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Asian Royals

Controversy and a royal baby: Asian royal year in review

bhutan
Royal Office for Media

This year was dominated by controversy and a new royal baby in the Asian royal sphere. The Thai King saw mass protests against his reign while he resided in Germany, the Emperor of Japan fended off complaints for the lack of engagement with the public, and Bhutan welcomed a new royal baby.

Thailand:

Thailand’s monarch primarily resides in Germany, but when a mass shooting took place in Thailand, he covered the costs of the victims’ funerals. However, his good deed didn’t last long as news broke in March that while in Germany, he rented an entire hotel to stay with his harem. By April, he’d left his harem to return to Thailand for Chakri Day. Protests outside his hotel in Germany followed in May.

By August, there were mass protests against the government and King Rama X’s reign. Protestors used the Hunger Games salute and had a Harry Potter-themed rally. They wanted a new constitution, the resignation of the Prime Minister and a curb on the King’s ever-increasing powers. In a worrying sign of the King’s paranoia and the lengths his supporters will go to, critics of the monarchy living outside Thailand received suspicious packages to let them know they were being watched.

Sineenat, the Royal Noble Consort. Photo: Royal Household Bureau Handout

The following month, the King reinstated his consort (the first concubine in generations) to her role after stripping her of her titles and roles late last year. The demonstrations against his reign continued to grow as the protestors risked it all to have their voices heard. In October, the German Foreign Minister said he was against the King reigning from Germany, and Thailand banned gatherings of more than five people in an attempt to stop the protests against Rama X once he returned from Germany. This didn’t stop demonstrators from tearing down the King and Queen’s photos, however.

The King decided to address the protestors in November saying he “loves them all the same” and that Thailand is “the land of compromise.” In December, the United Nations urged Thailand to change the lèse majesté laws in the country which carries up to a 15-year prison sentence for insulting, threatening or defaming the royals.

Japan:

While the year started fine with Emperor Naruhito delivering his first New Year’s speech, no one imagined what 2020 had in store. Succession remained unstable and will remain unstable until a change is made. While the government began an informal study regarding the succession, they never took any action as the year progressed. However, good news was announced as the Emperor and Empress Masako’s State Visit to the UK was planned for the spring, but COVID’s impact began to show in February when the Emperor’s public birthday celebrations were cancelled.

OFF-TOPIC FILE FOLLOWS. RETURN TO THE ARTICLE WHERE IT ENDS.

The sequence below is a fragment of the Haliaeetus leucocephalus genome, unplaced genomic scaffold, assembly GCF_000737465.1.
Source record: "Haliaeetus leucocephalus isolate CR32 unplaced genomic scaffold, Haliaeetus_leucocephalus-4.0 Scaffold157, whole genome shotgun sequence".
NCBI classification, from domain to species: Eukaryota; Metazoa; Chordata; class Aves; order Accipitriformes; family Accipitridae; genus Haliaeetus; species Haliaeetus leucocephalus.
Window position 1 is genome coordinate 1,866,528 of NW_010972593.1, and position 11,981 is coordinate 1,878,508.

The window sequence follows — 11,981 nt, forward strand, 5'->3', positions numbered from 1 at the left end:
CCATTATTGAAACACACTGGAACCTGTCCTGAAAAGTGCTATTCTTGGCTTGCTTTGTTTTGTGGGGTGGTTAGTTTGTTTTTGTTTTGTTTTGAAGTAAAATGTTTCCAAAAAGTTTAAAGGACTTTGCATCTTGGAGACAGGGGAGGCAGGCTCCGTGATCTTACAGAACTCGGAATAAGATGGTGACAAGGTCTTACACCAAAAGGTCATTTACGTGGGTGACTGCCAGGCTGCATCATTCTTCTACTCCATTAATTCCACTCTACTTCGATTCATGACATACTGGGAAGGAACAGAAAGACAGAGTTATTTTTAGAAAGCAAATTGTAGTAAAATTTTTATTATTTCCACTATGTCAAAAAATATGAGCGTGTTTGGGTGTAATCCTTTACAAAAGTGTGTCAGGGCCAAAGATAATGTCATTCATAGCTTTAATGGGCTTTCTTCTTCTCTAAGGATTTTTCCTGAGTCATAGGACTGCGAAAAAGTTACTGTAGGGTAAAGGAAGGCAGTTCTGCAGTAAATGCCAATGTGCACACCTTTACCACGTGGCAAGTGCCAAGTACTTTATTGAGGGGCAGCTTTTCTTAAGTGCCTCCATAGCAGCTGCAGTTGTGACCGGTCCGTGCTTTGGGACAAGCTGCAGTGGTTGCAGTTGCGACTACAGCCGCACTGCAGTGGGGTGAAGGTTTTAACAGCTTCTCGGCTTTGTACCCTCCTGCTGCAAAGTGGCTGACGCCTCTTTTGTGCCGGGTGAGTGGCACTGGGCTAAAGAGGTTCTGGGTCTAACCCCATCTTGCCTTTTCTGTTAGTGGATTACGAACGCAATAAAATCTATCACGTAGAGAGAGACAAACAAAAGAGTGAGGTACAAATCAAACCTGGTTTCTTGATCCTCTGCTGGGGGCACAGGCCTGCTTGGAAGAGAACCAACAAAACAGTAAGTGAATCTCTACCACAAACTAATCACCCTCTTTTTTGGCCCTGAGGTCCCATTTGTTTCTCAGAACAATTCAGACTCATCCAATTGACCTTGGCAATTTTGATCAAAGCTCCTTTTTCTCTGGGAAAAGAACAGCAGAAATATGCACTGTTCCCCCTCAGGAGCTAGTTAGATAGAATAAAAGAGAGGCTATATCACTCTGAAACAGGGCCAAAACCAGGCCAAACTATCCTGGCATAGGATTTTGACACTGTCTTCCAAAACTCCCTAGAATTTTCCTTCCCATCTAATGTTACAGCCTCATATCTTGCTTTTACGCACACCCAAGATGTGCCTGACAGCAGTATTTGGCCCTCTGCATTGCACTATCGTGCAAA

Embed from Getty Images

The following month, Buckingham Palace confirmed that the State Visit to the UK was cancelled while the Imperial Household announced where the Emperor and Empress’s daughter, Princess Aiko, was going to university after graduating from high school. In April, Crown Prince Akishino’s ceremonies to mark him becoming the heir were postponed, but in May, the Crown Prince Family donated 300 handmade medical gowns to help the healthcare field. Japanese pundits also started calling on the Imperial Family to use social media to interact with the people like their European counterparts.

November saw the Crown Prince finally be declared as heir to the throne in the traditional ceremony, and it was revealed the government was considering allowing female members of the Imperial Family to head their own branches. The year concluded with the announcement that there would be no public New Year celebrations at the Imperial Palace.

Bhutan:

In Bhutan, the year began with King Jigme Khesar Namgyel Wangchuck hosting participants of the 13th Scouts Leadership Training while the world waited for the new royal baby’s birth. In the meantime, the Crown Prince celebrated his fourth birthday.

The following month the new royal baby, a prince, was born, but the King shut the borders to prevent the spread of the coronavirus. In June, the first images of the new family of four were released ahead of the announcement that the new baby would be called Prince Jigme Ugyen Wangchuck and go by Prince Ugyen Wangchuck.

bhutan
Royal Office for Media

The King and his father, the former monarch, King Jigme Singye Wangchuck, toured the country to encourage their citizens recovering from the pandemic. The country had a reason to celebrate in October as the King’s younger sister married the Queen’s younger brother. The following month Coronation Day was celebrated with new photos of the King and his family. In December, the King had to address his people for National Day via video and radio as COVID began to spread quickly again. Queen Jetsun Pema ordered that services be available for victims of domestic violence, as well.

Photo: Royal Office for Media

Brunei:

Brunei didn’t make many headlines in 2020. However, sad news came from the country in October as the Sultan’s son, Prince Abdul Azim, died at the age of 38.

About author

Brittani is from Tennessee, USA. She is a political scientist and historian after graduating with a degree in the topics from the University of Tennessee, Knoxville, in December 2014. She also holds a master's degree from Northeastern University. She enjoys reading and researching all things regarding the royals of the world. Her love of royals began in middle school, and she's been researching, reading, and writing on royalty for over a decade. She became Europe Editor in October 2016, and then Deputy Editor in January 2019, and has been featured on several podcasts, radio shows, news broadcasts and websites.